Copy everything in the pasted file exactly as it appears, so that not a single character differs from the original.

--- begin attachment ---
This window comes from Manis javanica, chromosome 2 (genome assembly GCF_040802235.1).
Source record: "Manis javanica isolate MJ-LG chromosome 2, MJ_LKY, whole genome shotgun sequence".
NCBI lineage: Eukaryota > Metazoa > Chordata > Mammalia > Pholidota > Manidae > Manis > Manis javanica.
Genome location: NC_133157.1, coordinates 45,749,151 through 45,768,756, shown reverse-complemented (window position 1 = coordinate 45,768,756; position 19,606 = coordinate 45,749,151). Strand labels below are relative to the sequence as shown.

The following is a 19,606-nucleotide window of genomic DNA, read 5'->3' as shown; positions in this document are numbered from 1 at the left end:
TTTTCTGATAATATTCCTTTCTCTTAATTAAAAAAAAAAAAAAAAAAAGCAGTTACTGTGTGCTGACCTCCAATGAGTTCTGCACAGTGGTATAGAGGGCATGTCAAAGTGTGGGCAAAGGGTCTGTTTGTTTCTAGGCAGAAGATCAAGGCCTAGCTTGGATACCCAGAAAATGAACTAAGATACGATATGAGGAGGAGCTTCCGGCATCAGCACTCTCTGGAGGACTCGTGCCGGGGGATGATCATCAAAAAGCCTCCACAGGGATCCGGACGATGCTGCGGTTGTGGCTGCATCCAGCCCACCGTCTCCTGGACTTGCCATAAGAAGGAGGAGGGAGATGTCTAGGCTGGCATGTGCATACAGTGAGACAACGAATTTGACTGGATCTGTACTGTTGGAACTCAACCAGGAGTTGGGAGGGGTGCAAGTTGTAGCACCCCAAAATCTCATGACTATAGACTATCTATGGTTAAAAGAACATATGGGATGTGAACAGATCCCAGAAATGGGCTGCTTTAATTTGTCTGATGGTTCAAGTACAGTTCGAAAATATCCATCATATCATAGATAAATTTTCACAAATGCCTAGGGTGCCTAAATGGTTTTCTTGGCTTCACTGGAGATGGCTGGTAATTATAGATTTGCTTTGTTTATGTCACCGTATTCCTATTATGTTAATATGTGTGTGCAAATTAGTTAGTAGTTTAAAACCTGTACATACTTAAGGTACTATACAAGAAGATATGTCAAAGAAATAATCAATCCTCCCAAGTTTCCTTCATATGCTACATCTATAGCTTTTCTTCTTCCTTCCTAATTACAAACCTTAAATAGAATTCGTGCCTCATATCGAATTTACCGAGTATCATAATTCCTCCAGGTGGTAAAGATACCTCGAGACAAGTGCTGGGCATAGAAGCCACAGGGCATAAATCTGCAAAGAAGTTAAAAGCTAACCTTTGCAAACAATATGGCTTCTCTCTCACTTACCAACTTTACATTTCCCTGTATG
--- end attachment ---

This window comes from Manis javanica, chromosome 2 (genome assembly GCF_040802235.1).
Source record: "Manis javanica isolate MJ-LG chromosome 2, MJ_LKY, whole genome shotgun sequence".
NCBI lineage: Eukaryota > Metazoa > Chordata > Mammalia > Pholidota > Manidae > Manis > Manis javanica.
Genome location: NC_133157.1, coordinates 45,749,151 through 45,768,756, shown reverse-complemented (window position 1 = coordinate 45,768,756; position 19,606 = coordinate 45,749,151). Strand labels below are relative to the sequence as shown.

The following is a 19,606-nucleotide window of genomic DNA, read 5'->3' as shown; positions in this document are numbered from 1 at the left end:
TTTTCTGATAATATTCCTTTCTCTTAATTAAAAAAAAAAAAAAAAAAAGCAGTTACTGTGTGCTGACCTCCAATGAGTTCTGCACAGTGGTATAGAGGGCATGTCAAAGTGTGGGCAAAGGGTCTGTTTGTTTCTAGGCAGAAGATCAAGGCCTAGCTTGGATACCCAGAAAATGAACTAAGATACGATATGAGGAGGAGCTTCCGGCATCAGCACTCTCTGGAGGACTCGTGCCGGGGGATGATCATCAAAAAGCCTCCACAGGGATCCGGACGATGCTGCGGTTGTGGCTGCATCCAGCCCACCGTCTCCTGGACTTGCCATAAGAAGGAGGAGGGAGATGTCTAGGCTGGCATGTGCATACAGTGAGACAACGAATTTGACTGGATCTGTACTGTTGGAACTCAACCAGGAGTTGGGAGGGGTGCAAGTTGTAGCACCCCAAAATCTCATGACTATAGACTATCTATGGTTAAAAGAACATATGGGATGTGAACAGATCCCAGAAATGGGCTGCTTTAATTTGTCTGATGGTTCAAGTACAGTTCGAAAATATCCATCATATCATAGATAAATTTTCACAAATGCCTAGGGTGCCTAAATGGTTTTCTTGGCTTCACTGGAGATGGCTGGTAATTATAGATTTGCTTTGTTTATGTCACCGTATTCCTATTATGTTAATATGTGTGTGCAAATTAGTTAGTAGTTTAAAACCTGTACATACTTAAGGTACTATACAAGAAGATATGTCAAAGAAATAATCAATCCTCCCAAGTTTCCTTCATATGCTACATCTATAGCTTTTCTTCTTCCTTCCTAATTACAAACCTTAAATAGAATTCGTGCCTCATATCGAATTTACCGAGTATCATAATTCCTCCAGGTGGTAAAGATACCTCGAGACAAGTGCTGGGCATAGAAGCCACAGGGCATAAATCTGCAAAGAAGTTAAAAGCTAACCTTTGCAAACAATATGGCTTCTCTCTCACTTACCAACTTTACATTTCCCTGTATG